(Now we have a pretty good idea that he feels outcast, separated from his peers, and that loneliness has driven him to search for some understanding.)

The pamphlet promised it would be the trip of a lifetime -- a chance to lose yourself, to find yourself again, and go home a changed man. Charlie frowned. On that last count the brochure had been nuts on. He had indeed come back a changed man. What started out as a romantic, fourteen day second honeymoon with Brenda (Suggesting that he’d found a connection with at least one person.) had turned into a two month nightmare from which Charlie would never awake.

(Something bad happened to his only real friend in Nepal.)

Climbing from the bed, he padded (Use of the word ‘padded’ suggests dog-like) across the hardwood floor to the restroom. Squinting against the harsh fluorescent of the light, (His eyes are sensitive) Charlie stared into the mirror and relieved himself. The reflection of the moon haloed (suggesting he is a good guy) his head as he scratched the growth of beard on his cheeks. The hair grew faster these days, and he sometimes found himself shaving twice a day if he had an evening meeting. His five o’clock shadow had become a noon o’clock shadow over the past couple of weeks. (Not a direct arrow to his being a werewolf, but a foreshadow that will payoff later.)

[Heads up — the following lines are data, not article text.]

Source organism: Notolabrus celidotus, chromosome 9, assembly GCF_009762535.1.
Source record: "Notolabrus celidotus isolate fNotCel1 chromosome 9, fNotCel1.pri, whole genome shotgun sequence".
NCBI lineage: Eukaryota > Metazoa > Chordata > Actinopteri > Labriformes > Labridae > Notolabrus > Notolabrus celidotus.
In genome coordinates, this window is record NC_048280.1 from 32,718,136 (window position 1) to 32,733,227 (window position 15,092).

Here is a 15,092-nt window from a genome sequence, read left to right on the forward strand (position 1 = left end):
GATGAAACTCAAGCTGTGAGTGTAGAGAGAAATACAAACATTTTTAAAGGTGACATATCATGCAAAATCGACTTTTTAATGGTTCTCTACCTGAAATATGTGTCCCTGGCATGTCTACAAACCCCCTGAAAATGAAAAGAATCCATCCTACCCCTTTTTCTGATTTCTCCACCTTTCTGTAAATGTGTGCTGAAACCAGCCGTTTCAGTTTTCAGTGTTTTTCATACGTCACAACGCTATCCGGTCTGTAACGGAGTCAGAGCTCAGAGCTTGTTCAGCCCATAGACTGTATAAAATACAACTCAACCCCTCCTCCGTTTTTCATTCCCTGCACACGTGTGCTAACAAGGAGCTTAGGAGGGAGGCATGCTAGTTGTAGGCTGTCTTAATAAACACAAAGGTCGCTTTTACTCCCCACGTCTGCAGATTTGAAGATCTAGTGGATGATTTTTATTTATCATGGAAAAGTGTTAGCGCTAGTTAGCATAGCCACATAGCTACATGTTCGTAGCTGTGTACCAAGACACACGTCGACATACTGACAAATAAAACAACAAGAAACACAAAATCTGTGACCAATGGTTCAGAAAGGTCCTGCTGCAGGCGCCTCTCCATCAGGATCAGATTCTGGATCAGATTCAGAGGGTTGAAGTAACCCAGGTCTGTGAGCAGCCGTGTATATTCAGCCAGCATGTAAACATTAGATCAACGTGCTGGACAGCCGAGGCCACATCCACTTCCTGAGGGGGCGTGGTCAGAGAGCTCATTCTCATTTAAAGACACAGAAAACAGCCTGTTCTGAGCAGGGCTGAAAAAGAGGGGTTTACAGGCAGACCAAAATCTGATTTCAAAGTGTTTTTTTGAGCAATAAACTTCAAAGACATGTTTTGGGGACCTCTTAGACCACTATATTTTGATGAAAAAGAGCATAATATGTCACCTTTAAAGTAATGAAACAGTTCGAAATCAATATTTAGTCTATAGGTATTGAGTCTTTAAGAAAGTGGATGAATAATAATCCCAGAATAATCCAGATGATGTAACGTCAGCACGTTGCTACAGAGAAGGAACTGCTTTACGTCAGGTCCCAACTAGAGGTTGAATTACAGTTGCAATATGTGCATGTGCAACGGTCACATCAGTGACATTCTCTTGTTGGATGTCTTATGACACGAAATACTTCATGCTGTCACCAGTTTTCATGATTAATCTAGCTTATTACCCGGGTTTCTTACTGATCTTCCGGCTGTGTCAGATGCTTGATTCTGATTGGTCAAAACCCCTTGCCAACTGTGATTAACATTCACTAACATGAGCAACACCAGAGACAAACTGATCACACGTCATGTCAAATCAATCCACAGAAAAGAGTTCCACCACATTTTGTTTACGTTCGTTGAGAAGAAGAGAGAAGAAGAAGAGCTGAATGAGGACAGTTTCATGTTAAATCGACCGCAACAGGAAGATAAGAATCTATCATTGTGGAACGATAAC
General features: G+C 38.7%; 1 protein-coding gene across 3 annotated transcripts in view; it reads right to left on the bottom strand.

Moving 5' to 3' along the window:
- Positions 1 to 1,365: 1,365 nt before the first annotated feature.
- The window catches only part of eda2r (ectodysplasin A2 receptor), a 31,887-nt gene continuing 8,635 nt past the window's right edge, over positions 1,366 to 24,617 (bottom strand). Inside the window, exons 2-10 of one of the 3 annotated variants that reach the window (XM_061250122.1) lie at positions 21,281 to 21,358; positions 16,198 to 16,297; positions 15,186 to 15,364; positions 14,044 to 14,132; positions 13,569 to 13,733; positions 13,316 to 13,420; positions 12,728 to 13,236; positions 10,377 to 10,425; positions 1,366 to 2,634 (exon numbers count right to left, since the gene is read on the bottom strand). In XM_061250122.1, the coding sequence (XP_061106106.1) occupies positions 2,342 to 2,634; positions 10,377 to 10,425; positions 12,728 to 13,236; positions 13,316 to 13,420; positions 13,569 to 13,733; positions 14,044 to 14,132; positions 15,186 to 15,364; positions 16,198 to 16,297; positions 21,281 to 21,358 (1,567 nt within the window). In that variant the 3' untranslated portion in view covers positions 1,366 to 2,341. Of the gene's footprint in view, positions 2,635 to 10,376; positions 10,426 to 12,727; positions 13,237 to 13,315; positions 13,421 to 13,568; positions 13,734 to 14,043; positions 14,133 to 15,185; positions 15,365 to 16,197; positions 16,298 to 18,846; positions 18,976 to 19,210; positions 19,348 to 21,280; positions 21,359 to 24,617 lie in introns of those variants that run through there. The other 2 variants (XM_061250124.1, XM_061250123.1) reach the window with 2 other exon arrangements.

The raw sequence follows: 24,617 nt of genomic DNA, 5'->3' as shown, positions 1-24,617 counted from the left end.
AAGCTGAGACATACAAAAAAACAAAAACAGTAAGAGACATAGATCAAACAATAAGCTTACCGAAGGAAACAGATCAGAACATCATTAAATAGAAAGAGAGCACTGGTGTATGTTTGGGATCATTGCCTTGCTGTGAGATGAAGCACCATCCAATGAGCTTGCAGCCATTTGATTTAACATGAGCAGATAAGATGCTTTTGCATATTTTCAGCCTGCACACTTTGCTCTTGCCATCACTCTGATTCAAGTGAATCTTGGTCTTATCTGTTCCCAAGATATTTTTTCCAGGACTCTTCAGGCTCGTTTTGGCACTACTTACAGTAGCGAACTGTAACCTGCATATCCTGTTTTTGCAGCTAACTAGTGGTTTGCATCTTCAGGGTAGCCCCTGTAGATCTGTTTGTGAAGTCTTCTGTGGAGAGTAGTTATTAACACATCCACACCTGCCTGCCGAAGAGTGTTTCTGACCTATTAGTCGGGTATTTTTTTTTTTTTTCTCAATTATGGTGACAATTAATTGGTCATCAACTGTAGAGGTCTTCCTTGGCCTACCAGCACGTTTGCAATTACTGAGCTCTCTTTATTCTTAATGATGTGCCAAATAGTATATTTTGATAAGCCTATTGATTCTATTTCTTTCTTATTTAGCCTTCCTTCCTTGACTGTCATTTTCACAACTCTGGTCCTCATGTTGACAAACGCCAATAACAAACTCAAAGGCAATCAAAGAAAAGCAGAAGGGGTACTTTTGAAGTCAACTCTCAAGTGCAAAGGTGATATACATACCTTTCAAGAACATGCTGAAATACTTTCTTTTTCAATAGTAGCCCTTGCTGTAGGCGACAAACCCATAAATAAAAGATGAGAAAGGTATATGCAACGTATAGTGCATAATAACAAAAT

He flushed and put himself away, standing a moment longer to stare at the moon in the mirror. They never found her body. (WHOA!) Brenda simply vanished on that mountainside in Nepal. (Moved this sentence to the end of paragraph for better impact.) A dense fog drifted into camp one evening, and in the morning as the fog retreated, it revealed her empty sleeping bag with a single drop of blood on the pillow, darkening from bright red to a rusty, dark brown. Brenda simply vanished with the mist on that mountainside in Nepal...

So there is a peek into my thought process as I am constructing the opening of a story. It may change in a rewrite, but in this first draft, you can see where I am heading. Is it a great beginning? Probably not. Does it raise story questions and beckon the reader onward? I think so. I think that a reader would follow a little further down the path. At least I hope so.


Oosje said...

Hi Bill,